Obama previews new criminal justice reforms on prisoner re-entry
The Department of Justice (DOJ) will be taking new actions to facilitate the re-entry of former prisoners into society, President Obama announced in a video released Saturday.
The DOJ is focusing specifically on building up “strong re-entry programs” and showing how they can “make communities safer,” according to the president.
“My administration will announce new actions that will build on the progress we’ve already made,” he said. “We’ll release more details about how we are taking steps to ensure that applicants with a criminal history have a fair shot to compete for a federal job.”
The announcement’s timing comes just as the Justice Department commemorates April 24-30 as “National Reentry Week.”
The president also revealed that the administration would be issuing a new report on the economic costs of high incarceration rates, along with new efforts asking private companies to hire former prisoners.
Mr. Obama noted that while “plenty of people should be behind bars,” many are locked in a cell “because we have criminal justice policies, including unfair sentencing laws that need to be reformed.” The prison population, he added, also disadvantaged minority communities, with the incarceration rates of blacks and Latinos outpacing whites.
For the 600,000 people released from prison yearly, “we need to ensure that they are prepared to re-enter society and become productive, contributing members of their families and communities – and maybe even role models,” the president said.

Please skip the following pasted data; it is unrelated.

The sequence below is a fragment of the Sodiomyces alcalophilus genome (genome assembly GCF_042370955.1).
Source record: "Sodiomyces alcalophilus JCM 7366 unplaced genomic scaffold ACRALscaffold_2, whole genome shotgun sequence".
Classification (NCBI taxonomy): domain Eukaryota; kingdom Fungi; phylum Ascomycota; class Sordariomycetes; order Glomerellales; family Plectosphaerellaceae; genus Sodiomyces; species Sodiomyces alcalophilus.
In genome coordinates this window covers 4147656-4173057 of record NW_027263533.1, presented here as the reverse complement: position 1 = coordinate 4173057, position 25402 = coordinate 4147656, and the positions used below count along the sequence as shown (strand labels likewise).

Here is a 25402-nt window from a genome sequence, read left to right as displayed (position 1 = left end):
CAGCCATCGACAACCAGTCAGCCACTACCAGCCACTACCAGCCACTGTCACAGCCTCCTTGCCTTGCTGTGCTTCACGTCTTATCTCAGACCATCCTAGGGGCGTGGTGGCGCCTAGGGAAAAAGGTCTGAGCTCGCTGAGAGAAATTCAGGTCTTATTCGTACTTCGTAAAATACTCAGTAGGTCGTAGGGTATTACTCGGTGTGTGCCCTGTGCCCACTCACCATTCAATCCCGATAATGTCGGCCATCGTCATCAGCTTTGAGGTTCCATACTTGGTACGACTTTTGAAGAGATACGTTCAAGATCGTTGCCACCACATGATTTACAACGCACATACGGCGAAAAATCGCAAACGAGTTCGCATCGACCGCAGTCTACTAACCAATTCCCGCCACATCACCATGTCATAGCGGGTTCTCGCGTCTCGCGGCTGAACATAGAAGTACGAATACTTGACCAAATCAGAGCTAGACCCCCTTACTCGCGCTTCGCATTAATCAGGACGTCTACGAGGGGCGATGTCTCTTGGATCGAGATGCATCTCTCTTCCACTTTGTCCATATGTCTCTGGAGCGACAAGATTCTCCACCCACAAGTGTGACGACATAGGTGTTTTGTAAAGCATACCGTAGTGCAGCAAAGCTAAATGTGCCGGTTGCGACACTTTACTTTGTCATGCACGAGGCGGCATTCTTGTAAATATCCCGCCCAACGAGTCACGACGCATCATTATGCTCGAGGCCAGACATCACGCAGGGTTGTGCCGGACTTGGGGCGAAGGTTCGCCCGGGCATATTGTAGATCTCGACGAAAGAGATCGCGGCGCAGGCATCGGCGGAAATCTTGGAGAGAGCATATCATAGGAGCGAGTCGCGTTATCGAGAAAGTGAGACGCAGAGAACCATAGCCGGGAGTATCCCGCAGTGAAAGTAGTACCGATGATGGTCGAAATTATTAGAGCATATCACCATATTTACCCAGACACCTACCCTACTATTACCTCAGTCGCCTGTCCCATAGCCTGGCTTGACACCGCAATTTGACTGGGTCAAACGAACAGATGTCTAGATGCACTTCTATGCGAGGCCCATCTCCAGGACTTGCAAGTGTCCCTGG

Despite the new push on criminal justice reform, the president acknowledged that more steps need to be taken in the future, including addressing the pipeline from “underfunded schools to overcrowded jails” and exploring alternatives to prison, such as drug courts and mental health treatment.
The president concluded with a challenge to Congress to pass and send a bipartisan criminal justice reform bill to his desk for signing.
“This isn’t just about what makes economic and practical sense,” he said. “It’s about making sure that we live up to our ideals as a nation.”
Republicans also addressed a drug-related issue in their own address Saturday, with West Virginia Rep. Evan Jenkins discussing the effects of the growing opioid epidemic on American children.
“Every 25 minutes in America, a baby is born who was exposed to drugs during pregnancy. Because of their exposure to opioids, heroin and other drugs, they may spend their first weeks suffering from withdrawal,” Jenkins said. Neonatal abstinence syndrome, he added, “is becoming all too common,” especially in his home state.
Jenkins touted new legislation — called the Nurturing and Supporting Healthy Babies Act — that attempts to expand national understanding of the condition.
“Through this bill, we will learn more about just how many newborns are suffering from withdrawal and more about the federal obstacles to treating them,” Jenkins said, noting that it’s just one of several bipartisan initiatives in Congress to combat opioid abuse.
“No one deserves to start his or her life in withdrawal,” he said. “It is our responsibility to care for the most vulnerable in our society.”
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